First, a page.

1985 DODGE 1500 4X4 RUST FREE WITH JUST 76785 ORIGINAL MILES. 318 MOTOR WITH THE AUTOMATIC TRANS.
Dodge Other Pickups W150 on 2040-cars
Los Angeles, California, United States
Dodge Other Pickups for Sale
Auto Services in California
Automotive Speedy Smog ★★★★★
Team Automotive Inc. ★★★★★
Miranda`s Auto Tech ★★★★★
Nissan Of Burlingame ★★★★★
Ace High Detailing ★★★★★
Auto blogThu, 02 Oct 2014 17:40:00 EST
The Dodge boys and their cousins from SRT have shoehorned the same 707-horsepower, 6.2-liter supercharged V8 into both the Dodge Challenger and Charger. The former being a two-door, it's lighter than the latter four-door sedan. So it would stand to reason that the Dodge Challenger SRT Hellcat would be the quicker of the two, right?
Only that's not necessarily proving to be the case. On stock rubber, yes, the coupe beats the sedan: Dodge quotes a 0-60 time of 3.7 seconds for the Charger SRT Hellcat and 3.5 for the Challenger. Same gap across the quarter-mile: 11 seconds flat for the Charger versus 10.8 seconds for the Challenger. But according to recent reports, the story changes when you put both on drag radials.
While visiting Chrysler HQ in Auburn Hills, MI, TorqueNews.com caught wind of performance figures for the Charger Hellcat on drag tires: 0-60 in a mind-blowing 2.9 seconds and a quarter-mile in just 10.7. The latter figure just barely pips the Hellcat-powered Challenger's NHRA-certified figure of 10.8, making the Charger not only the fastest sedan on the market, but also the fastest muscle car. What isn't immediately clear, however, is whether the drag radials in question have any tread on them and are street-legal, or if they're pure slicks confined to a closed strip.
We have good news, and we have bad news. First, the good: It's now possible to get a brand-new Dodge Viper roadster, which is nice, considering we're in the dead of summer and many of us like wind-in-the-hair motoring. Now, the bad: This is not a factory option from the automaker, instead coming courtesy of an aftermarket company called Prefix Performance, and that means it's going to cost you some serious coin.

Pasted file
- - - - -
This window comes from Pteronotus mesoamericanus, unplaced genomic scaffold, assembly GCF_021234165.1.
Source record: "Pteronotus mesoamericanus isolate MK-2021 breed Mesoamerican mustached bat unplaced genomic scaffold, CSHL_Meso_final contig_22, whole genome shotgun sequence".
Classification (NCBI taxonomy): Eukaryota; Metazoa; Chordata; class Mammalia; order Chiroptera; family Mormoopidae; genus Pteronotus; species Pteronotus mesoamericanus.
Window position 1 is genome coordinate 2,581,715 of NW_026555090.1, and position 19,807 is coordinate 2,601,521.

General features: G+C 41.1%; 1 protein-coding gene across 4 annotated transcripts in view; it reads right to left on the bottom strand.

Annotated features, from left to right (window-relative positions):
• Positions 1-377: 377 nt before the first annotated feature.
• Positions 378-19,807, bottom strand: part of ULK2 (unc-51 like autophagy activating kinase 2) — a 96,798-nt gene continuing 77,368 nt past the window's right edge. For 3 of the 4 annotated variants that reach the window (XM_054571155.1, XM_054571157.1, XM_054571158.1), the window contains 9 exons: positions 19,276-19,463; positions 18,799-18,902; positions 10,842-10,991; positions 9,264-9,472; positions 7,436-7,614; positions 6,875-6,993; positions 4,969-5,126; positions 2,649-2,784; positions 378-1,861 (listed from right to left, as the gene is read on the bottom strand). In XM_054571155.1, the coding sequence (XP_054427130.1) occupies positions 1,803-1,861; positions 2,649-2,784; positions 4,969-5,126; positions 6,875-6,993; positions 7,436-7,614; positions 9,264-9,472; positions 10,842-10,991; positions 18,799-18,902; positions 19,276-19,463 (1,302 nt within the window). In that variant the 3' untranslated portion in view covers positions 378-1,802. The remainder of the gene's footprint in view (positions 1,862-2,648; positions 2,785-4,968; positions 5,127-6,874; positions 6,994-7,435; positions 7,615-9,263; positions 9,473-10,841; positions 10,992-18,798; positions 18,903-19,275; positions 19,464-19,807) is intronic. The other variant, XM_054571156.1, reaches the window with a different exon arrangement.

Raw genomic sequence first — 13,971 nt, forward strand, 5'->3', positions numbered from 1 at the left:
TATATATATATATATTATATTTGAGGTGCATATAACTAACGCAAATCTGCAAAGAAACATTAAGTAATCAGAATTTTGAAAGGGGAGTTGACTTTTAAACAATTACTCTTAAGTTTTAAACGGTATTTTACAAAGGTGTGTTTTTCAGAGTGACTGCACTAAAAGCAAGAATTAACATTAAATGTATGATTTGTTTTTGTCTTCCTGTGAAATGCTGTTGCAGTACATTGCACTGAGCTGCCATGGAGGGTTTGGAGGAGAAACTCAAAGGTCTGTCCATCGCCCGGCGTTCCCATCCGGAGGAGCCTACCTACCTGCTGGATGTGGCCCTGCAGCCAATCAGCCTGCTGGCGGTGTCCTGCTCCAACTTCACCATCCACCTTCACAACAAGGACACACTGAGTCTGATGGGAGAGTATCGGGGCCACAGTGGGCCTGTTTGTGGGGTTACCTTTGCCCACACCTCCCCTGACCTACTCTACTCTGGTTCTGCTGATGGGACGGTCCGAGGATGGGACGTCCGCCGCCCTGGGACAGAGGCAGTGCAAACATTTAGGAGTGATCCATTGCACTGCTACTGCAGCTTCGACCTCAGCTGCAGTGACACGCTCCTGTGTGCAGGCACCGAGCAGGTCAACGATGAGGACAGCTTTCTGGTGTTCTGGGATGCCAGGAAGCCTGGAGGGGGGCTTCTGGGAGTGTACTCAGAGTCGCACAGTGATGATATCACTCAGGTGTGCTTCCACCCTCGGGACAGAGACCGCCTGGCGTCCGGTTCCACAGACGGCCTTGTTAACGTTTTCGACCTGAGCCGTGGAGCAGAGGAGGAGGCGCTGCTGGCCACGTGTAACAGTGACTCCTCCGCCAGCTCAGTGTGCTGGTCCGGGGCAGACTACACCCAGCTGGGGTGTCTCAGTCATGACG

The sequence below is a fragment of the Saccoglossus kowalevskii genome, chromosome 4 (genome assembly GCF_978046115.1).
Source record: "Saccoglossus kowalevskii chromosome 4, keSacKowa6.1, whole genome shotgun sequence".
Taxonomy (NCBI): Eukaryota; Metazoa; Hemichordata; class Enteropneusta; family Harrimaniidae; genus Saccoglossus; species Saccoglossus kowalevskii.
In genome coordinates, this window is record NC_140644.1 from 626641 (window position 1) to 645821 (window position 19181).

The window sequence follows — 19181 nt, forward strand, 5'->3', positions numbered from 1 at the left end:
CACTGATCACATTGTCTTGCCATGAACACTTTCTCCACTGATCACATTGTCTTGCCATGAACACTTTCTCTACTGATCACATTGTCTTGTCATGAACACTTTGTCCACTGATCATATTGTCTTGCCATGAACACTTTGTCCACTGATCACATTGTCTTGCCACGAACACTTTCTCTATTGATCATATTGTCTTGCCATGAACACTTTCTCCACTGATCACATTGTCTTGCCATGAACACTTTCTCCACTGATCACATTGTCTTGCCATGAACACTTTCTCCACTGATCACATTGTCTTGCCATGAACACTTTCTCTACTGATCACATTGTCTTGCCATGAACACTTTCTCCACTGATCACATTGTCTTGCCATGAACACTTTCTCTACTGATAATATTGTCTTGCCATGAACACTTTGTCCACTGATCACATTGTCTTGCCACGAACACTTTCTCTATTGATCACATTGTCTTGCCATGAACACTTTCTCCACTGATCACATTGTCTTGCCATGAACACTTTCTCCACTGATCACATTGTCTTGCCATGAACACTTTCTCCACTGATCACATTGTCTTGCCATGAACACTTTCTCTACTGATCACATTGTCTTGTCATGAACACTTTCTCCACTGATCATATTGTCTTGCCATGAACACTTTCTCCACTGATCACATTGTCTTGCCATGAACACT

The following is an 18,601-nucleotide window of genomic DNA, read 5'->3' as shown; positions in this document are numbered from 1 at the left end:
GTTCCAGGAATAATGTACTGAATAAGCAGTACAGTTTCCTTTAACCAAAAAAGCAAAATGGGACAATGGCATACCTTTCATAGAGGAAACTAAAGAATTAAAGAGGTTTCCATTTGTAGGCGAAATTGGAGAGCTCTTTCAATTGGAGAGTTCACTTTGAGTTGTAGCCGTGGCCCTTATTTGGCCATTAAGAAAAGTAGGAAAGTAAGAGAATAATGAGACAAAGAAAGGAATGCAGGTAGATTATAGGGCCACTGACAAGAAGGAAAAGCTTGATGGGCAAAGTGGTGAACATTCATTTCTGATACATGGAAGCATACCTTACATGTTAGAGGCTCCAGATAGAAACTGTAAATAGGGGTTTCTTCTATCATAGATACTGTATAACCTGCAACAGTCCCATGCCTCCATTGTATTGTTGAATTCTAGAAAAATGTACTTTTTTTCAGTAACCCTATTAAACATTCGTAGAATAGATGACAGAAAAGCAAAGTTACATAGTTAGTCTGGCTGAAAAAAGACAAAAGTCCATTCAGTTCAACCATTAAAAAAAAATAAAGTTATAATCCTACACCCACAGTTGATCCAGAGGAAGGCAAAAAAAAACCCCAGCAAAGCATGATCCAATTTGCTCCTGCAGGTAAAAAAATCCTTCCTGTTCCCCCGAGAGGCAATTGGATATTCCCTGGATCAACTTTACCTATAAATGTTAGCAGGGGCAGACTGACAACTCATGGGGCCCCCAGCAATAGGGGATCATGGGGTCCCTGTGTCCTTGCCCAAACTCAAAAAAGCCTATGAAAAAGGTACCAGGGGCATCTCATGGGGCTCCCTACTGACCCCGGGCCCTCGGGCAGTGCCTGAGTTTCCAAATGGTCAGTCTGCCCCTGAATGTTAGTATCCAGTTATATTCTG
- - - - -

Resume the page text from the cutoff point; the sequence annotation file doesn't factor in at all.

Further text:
Called Medusa, this drop-top Viper was created without the knowledge or consent of Dodge, but that's probably fine because Prefix works with the automaker already for the final preparation of the American supercar, including paint. According to the company, the current, fifth-gen Viper was built with a convertible version in mind, so no chassis strengthening is required. From the looks of the somewhat grainy photos available, the conversion appears of very high quality.
Want one? Well, that means you're going to need to procure a Viper - Prefix has 10 units ready for transformation as it stands - and that's going to cost at the very least $102,485. Then, you'll need to write a check for an additional $35,000 for Prefix to surgically remove the car's roof. Thing is, for that kind of cash, a prospective owner could buy, among other very nice options, a Viper hardtop and a loaded Miata, or a Corvette Stingray convertible and several pockets full of change. Or, perhaps a new Viper hardtop and a used, first-gen Viper convertible?
Certain requests for description simply cannot be fulfilled, like if someone asked you to describe Picasso's Guernica or Gilliam's Brazil. There is only one appropriate answer to such entreaties, and that is: "You just gotta see it." That's where we are with the latest episode of Roadkill, wherein Messr's Freiburger and Finnegan dig out a 1968 Dodge Charger that Freiburger acquired in exchange for a set of cylinder heads, and intend to stuff it with the big-block motor from a long-bed, three-quarter ton Dodge pickup.
Only the pickup is too nice to tear apart, and the Charger needs a whole lot more lovin' - and parts - than initially expected. Enter, stage right, the Class A Dodge Pace Arrow motorhome with a 440 big-block purchased for $1,000, and a retired Plymouth Fury from a previous episode.
What ensues over the course of the 40-minute installment is more cuttin', yankin', leakin', stallin', hammerin' and smokin' action than you've seen in a long time, and some techniques that would have made even Cooter wonder, "I'm not sure if we should do that." By the end, though, the payoff is good enough to make you think about perusing AutoTrader for a '68 Charger just to see if maybe...